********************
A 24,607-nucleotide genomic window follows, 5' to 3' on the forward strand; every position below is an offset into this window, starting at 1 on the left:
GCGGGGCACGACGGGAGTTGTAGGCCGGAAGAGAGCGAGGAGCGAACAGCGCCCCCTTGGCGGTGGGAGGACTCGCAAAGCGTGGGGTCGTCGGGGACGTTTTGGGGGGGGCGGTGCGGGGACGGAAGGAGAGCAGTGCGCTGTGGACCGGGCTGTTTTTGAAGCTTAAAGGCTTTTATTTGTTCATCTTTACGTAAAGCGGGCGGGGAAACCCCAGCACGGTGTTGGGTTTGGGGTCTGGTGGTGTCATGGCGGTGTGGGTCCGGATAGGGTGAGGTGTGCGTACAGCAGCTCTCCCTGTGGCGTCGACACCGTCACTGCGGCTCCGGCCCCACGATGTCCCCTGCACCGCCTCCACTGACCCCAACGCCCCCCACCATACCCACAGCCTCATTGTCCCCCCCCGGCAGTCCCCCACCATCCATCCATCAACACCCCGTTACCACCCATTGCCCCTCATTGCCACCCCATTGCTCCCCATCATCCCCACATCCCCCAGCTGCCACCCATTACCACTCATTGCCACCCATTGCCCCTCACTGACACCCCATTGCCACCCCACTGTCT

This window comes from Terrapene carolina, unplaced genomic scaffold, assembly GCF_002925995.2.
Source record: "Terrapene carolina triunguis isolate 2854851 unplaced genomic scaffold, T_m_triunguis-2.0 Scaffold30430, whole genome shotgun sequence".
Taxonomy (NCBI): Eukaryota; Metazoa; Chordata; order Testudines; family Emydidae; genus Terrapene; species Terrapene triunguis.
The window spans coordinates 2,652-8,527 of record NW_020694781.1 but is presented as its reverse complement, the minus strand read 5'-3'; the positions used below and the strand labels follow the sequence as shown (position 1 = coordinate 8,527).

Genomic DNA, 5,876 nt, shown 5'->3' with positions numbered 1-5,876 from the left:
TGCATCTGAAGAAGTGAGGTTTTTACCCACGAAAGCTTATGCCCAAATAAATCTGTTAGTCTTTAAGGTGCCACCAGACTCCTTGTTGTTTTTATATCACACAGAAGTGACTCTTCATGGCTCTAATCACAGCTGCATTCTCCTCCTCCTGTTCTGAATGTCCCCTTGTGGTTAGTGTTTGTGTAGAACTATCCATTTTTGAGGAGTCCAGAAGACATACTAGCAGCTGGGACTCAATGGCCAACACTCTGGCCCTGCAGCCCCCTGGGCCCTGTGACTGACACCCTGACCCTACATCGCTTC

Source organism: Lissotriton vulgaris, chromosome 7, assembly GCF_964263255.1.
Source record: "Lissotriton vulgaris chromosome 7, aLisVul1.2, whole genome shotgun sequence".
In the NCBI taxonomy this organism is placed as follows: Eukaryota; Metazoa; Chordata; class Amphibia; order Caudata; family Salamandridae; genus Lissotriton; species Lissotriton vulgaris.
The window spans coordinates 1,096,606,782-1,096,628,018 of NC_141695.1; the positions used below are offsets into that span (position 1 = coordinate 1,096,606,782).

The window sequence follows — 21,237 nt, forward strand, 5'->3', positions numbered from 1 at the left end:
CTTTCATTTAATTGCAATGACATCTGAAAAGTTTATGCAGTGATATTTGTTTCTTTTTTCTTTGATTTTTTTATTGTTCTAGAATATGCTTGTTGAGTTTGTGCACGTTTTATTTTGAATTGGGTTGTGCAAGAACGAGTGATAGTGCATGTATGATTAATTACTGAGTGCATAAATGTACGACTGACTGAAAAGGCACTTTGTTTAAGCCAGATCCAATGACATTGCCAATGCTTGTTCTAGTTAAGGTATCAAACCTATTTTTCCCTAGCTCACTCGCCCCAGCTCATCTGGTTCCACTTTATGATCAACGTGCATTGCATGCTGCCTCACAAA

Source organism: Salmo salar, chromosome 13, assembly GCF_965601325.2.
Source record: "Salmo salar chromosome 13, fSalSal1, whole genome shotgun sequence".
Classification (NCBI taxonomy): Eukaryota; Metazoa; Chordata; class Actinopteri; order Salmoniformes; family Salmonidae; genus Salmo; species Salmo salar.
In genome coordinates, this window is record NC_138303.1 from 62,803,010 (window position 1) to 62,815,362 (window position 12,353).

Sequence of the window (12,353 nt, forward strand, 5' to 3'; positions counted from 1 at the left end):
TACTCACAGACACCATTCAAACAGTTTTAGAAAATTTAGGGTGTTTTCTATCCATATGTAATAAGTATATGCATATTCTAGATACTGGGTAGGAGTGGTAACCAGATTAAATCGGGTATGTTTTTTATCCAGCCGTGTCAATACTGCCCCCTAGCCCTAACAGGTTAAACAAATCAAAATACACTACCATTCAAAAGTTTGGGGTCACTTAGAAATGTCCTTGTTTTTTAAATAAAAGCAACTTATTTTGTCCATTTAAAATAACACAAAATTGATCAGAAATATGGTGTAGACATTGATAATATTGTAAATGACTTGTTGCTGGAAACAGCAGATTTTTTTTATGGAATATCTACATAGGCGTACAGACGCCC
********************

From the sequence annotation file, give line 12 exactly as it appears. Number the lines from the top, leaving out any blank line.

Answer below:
The window spans coordinates 1,096,606,782-1,096,628,018 of NC_141695.1; the positions used below are offsets into that span (position 1 = coordinate 1,096,606,782).